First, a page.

Honestly, it has been a while since I have had to look at resumes and such. No one leave my unit. Its hard when you don't have experience to try to catch a break. I was one of those people who did catch a break, and 15 years later I am running the unit. It is really a lot of right timing and how you present yourself. I see so many people who say OB is my life and then they get their chance and all of a sudden its...well maybe its not. I give more weight to new grads who have been externs on my unit. They have actually worked on the unit and know what the flow is, how the nurses work and how the unit runs for the most part. I would also look at what your previous work history was within your nursing career. Critical thinking skills are something I really, really look for in a new hire. Its difficult to get certifications and other training if you are not in the OB field. I don't know about anyone else's unit, but we do not offer NRP to anyone that doesn't actively work in OB, Peds, ED or Resp. One thing you can do is take the AWHONN online basic fetal monitoring course. It is very basic and will give you a nice foundation to fetal monitoring. That I would look at favorably. It is a tough arena to break into. It all comes down to being impressive and convincing your prospective employer that he/she should take a chance on you. Focus on what you can bring to the unit and really convince me why I should take the chance on you. Your passion will shine thru more than simply saying that I just want to be an OB nurse. I hear that too many times. Be unique, but be you. I don't know if this helps..but good luck to you.
  10. babyktchr

    Certification w/o OB experience?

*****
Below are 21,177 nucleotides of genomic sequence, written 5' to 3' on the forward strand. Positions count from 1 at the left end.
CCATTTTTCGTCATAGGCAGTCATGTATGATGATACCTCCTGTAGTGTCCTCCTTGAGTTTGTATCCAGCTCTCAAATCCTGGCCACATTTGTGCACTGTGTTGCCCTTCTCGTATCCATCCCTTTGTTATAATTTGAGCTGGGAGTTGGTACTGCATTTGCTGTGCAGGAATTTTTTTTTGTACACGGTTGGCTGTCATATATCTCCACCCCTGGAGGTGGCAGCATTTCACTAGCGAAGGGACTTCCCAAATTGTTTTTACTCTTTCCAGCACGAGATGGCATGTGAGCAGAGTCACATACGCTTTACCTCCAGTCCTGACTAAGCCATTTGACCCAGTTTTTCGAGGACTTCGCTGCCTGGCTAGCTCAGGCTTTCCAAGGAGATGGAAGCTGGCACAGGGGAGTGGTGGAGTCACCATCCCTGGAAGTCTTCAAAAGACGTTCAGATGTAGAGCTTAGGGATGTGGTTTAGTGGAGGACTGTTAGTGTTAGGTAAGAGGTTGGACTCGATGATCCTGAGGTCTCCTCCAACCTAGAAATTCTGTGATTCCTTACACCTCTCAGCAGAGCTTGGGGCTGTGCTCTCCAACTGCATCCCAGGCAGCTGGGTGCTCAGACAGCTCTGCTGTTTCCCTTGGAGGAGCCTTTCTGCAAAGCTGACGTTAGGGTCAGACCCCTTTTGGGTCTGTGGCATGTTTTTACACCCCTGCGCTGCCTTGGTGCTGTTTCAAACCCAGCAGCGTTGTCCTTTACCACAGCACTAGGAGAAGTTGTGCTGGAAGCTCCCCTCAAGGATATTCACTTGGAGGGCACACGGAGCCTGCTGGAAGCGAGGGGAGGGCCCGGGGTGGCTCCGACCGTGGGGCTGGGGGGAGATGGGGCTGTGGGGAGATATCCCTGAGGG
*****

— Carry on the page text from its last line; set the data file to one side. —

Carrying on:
Most specialty certifications require 2 years of experience.
  11. babyktchr

    Postpartum Sleeping Pill

    I didn't think Dalmane was still around...holy cow. Ambien.
  12. babyktchr

    Ceus to maintain rnc

    I go to conferences mostly to get my CEU's. This time around I may take the NCC tests to get them because I am way behind.
  13. babyktchr

    iffy strip and discharged

    I agree. You say there are accels with minimal to moderate variability. That right there rules out metabolic acidemia..you have an oxygenated baby. Periods of minimal variability can have a differential of varying things, but I am wondering if this woman couldn't have benefitted from a liter or two of IV fluids. She is obviously dehydrated (mod ketones??) and isn't making the efforts to hydrate herself. That alone could be making her uterus angry and causing those ineffective contractions. It certainly couldn't hurt and would probably perk that baby right up. As someone else said, document your butt off (although you described a reactive strip). You didn't mention how many weeks this mom was? Term???
  14. babyktchr

    preterm inductions

    One of the things that is so hot right now in my facility is "duty to report". Do you have a corporate intergrity hotline that you can report things to for breeches and such? You can report this kind of "stuff" to them and the hospital is bound( forced) to investigate. I have run across this situation many many times, and I bring those cases to our OB/GYN meetings and lay it all out. I discuss the supposed diagnosis and then try my hardest to find evidence to support it and when I can't, I ask the doctor to help me understand. JCAHO is watching this stuff. It won't be immediate, but I forsee elective inductions becoming a hot, hot issue in the coming years. ACOG simply needs to stop putting out rules and not enforcing them....
  15. babyktchr

    Need your opinions

    I never did understand why clinical experience is included on a graduate application. When I do interviews with the grads, that is the only thing listed and it is umm...kinda required and it is supervised, so how can you list it as "experience"?. If I were looking at your resume, I would certainly appreciate your experience in the OB arena and look favorably on it. As a previous poster said, keep it short and sweet...you dont' want to look desperate. Good luck to you!!!!